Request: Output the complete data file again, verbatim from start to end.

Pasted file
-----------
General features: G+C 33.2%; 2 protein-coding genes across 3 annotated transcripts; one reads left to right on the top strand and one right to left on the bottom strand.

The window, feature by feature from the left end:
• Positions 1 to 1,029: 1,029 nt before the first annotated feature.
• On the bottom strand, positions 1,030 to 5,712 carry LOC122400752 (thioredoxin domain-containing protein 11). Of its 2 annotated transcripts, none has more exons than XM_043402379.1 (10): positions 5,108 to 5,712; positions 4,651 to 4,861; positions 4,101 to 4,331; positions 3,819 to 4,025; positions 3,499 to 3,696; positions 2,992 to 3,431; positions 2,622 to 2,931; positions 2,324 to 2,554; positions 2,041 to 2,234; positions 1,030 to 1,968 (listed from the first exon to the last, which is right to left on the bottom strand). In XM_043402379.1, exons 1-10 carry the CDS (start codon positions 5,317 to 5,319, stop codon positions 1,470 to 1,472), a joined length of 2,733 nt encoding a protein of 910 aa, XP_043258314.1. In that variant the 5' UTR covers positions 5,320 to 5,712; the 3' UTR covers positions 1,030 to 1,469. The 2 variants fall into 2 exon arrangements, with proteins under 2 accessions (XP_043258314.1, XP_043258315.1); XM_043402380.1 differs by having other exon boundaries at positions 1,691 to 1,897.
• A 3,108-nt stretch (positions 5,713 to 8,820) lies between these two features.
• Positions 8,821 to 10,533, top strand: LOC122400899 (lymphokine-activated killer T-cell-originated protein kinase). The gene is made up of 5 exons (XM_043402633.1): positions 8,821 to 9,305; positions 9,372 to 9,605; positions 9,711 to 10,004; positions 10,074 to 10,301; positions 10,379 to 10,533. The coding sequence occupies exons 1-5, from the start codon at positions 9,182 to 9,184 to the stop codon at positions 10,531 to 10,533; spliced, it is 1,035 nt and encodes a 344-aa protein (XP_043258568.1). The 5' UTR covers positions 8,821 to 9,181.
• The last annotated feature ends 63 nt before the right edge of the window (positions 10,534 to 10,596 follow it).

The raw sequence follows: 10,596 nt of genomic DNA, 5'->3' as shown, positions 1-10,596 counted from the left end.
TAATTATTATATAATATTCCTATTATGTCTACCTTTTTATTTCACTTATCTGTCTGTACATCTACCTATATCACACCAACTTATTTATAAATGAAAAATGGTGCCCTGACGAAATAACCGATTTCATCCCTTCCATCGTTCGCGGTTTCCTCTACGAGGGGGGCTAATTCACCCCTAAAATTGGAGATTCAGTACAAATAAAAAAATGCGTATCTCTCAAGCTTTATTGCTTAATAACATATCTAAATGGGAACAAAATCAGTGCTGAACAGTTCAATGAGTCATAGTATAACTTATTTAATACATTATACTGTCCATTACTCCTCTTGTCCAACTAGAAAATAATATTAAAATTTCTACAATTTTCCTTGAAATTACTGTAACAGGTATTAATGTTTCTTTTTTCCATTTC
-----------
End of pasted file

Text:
General features: G+C 33.2%; 2 protein-coding genes across 3 annotated transcripts; one reads left to right on the top strand and one right to left on the bottom strand.

The window, feature by feature from the left end:
• Positions 1 to 1,029: 1,029 nt before the first annotated feature.
• On the bottom strand, positions 1,030 to 5,712 carry LOC122400752 (thioredoxin domain-containing protein 11). Of its 2 annotated transcripts, none has more exons than XM_043402379.1 (10): positions 5,108 to 5,712; positions 4,651 to 4,861; positions 4,101 to 4,331; positions 3,819 to 4,025; positions 3,499 to 3,696; positions 2,992 to 3,431; positions 2,622 to 2,931; positions 2,324 to 2,554; positions 2,041 to 2,234; positions 1,030 to 1,968 (listed from the first exon to the last, which is right to left on the bottom strand). In XM_043402379.1, exons 1-10 carry the CDS (start codon positions 5,317 to 5,319, stop codon positions 1,470 to 1,472), a joined length of 2,733 nt encoding a protein of 910 aa, XP_043258314.1. In that variant the 5' UTR covers positions 5,320 to 5,712; the 3' UTR covers positions 1,030 to 1,469. The 2 variants fall into 2 exon arrangements, with proteins under 2 accessions (XP_043258314.1, XP_043258315.1); XM_043402380.1 differs by having other exon boundaries at positions 1,691 to 1,897.
• A 3,108-nt stretch (positions 5,713 to 8,820) lies between these two features.
• Positions 8,821 to 10,533, top strand: LOC122400899 (lymphokine-activated killer T-cell-originated protein kinase). The gene is made up of 5 exons (XM_043402633.1): positions 8,821 to 9,305; positions 9,372 to 9,605; positions 9,711 to 10,004; positions 10,074 to 10,301; positions 10,379 to 10,533. The coding sequence occupies exons 1-5, from the start codon at positions 9,182 to 9,184 to the stop codon at positions 10,531 to 10,533; spliced, it is 1,035 nt and encodes a 344-aa protein (XP_043258568.1). The 5' UTR covers positions 8,821 to 9,181.
• The last annotated feature ends 63 nt before the right edge of the window (positions 10,534 to 10,596 follow it).

The raw sequence follows: 10,596 nt of genomic DNA, 5'->3' as shown, positions 1-10,596 counted from the left end.
TAATTATTATATAATATTCCTATTATGTCTACCTTTTTATTTCACTTATCTGTCTGTACATCTACCTATATCACACCAACTTATTTATAAATGAAAAATGGTGCCCTGACGAAATAACCGATTTCATCCCTTCCATCGTTCGCGGTTTCCTCTACGAGGGGGGCTAATTCACCCCTAAAATTGGAGATTCAGTACAAATAAAAAAATGCGTATCTCTCAAGCTTTATTGCTTAATAACATATCTAAATGGGAACAAAATCAGTGCTGAACAGTTCAATGAGTCATAGTATAACTTATTTAATACATTATACTGTCCATTACTCCTCTTGTCCAACTAGAAAATAATATTAAAATTTCTACAATTTTCCTTGAAATTACTGTAACAGGTATTAATGTTTCTTTTTTCCATTTC